The horse is said to have done well in the Kentucky Derby. Done well? That would mean Win, Place or Show (First, second or third).

But we’re talking about the Kentucky Derby. In case you haven’t noticed, especially in this week following The Big Race, nothing really counts in the Derby but winning.

Is anyone still buzzing about Pioneerof The Nile much anymore? He came in second.  Or Musket Man, who came in third?

The show’s horse’s name King’s Ransom, I’m sure, was symbolic, but it almost felt like a great racing in-joke nod.

When this episode aired in the weeks running up to the Kentucky Derby, a horse named Regal Ransom was a contender. Owned by Godolphin Stables, which was founded by Sheik M0hammed bin Rashid al Maktoum of Dubai, Regal Ransom had won the UAE Derby. But, alas, Regal Ransom was an also-ran in the Kentucky Derby. He came in eighth.

That our fictional King’s Ransom was a Derby contender, then a lady’s  palfrey is a stretch but could happen, especially if he’s a gelding.

However, there’s talk in the show of getting King’s Ransom back in the Game, now that Margaret is gone. And that he’d be valuable as an older horse returning to the track??

Not even the formidable John Henry, who still wowed crowds and won big bucks at 9, could manage a comeback bid as an older horse. And John took a long hiatus from training.

Not to paint too dark a picture, but a real life King’s Ransom would eventually hit the claiming races. And most likely work his way down from there.

We could only hope that Michael and his team from Old Friends would find him.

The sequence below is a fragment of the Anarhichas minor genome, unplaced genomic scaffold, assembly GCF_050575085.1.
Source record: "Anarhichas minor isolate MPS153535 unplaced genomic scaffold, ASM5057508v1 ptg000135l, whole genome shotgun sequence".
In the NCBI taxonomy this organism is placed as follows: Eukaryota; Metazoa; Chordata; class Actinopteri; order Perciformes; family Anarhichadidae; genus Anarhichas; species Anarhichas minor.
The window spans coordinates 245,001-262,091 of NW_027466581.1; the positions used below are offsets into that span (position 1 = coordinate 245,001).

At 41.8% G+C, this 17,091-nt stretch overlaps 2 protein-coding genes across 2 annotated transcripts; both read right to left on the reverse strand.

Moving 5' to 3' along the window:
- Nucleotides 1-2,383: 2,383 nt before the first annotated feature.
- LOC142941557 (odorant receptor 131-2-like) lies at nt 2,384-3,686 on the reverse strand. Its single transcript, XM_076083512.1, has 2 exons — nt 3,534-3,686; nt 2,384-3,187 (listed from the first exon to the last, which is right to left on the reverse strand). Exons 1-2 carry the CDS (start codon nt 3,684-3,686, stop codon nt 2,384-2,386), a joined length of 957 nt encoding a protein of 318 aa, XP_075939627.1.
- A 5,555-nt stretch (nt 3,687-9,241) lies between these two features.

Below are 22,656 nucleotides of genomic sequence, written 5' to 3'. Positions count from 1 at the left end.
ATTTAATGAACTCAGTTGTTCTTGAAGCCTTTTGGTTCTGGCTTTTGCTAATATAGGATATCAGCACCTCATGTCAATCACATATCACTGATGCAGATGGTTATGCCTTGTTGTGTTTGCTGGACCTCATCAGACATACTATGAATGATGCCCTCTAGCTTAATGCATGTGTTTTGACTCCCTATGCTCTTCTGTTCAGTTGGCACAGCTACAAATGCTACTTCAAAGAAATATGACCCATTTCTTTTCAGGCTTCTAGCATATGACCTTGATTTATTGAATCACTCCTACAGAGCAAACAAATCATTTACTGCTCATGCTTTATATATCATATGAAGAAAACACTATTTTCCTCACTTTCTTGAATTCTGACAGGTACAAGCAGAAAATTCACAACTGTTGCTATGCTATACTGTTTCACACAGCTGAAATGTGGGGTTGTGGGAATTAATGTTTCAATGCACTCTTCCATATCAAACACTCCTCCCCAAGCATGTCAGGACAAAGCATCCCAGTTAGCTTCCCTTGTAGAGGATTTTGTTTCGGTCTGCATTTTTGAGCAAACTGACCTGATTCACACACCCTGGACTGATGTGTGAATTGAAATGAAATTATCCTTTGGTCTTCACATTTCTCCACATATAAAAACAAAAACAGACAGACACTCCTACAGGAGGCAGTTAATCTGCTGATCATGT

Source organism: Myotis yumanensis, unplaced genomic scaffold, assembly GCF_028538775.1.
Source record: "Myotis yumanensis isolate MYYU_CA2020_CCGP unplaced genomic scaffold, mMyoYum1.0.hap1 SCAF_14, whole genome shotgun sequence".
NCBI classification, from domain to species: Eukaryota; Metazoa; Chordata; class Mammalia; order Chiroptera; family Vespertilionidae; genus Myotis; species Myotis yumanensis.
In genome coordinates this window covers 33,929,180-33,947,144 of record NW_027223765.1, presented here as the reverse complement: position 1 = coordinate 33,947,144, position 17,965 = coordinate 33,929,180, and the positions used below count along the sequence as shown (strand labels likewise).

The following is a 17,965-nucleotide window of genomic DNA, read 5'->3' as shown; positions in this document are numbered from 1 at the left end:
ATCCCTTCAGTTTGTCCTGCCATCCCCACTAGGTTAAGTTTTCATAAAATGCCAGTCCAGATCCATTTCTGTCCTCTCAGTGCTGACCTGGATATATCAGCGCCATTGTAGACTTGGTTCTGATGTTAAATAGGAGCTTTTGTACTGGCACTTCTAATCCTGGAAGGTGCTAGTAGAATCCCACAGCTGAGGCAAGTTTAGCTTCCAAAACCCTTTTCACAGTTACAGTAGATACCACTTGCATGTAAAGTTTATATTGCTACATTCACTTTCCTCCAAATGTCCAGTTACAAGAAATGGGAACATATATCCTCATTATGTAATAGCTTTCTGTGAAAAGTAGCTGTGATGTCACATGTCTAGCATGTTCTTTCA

Now, if King’s Ransom were a stallion, it would be another story. But even champions turn out to be sterile, like Cigar. And KR could still end up as milady’s favorite steed, since she’s an experienced rider.

The pre-purchase exam

Another “doll” – yeah, remember them? – Victor is on assignment as a trainer/buyer for King’s Ransom. He’s ostensibly looking over the horse as a possible purchase, but actually serving as backup and another investigator.

I don’t know, but I think the portrayal of the pre-purchase exam looks a little off. If Victor’s new personality is looking to buy a race horse, two things are important – soundness and speed.

He’d be feeling around on King’s Ransom’s legs for structure and heat. The horse has been out of The Game for a few years. He might have stiffened up. Or move differently than you’d want a thoroughbred about to re-enter racing training to go.

After all, he’s been a lady’s horse, doted upon by his owner for a few years  now.  Granted, he’s probably developed some endurance from her rides and maybe some different muscling than would be expected in a racing thoroughbred. He probably jumps. And will come to a prompt and immediate stop, a skill that off-the-track TBs must be trained by their new owners to do.

But I don’ t see any way in tarnation that he could be conditioned up and sent back to the track, especially at the Grade 1 level as the show implies.

If he IS still valuable in a financial sense, it’s because he’d developed a show record in his second career with his mistress.

What else?

Did you spot anything else? I didn’t address the doping. Or the fight in the barn.

Feel free to post your comments and findings below.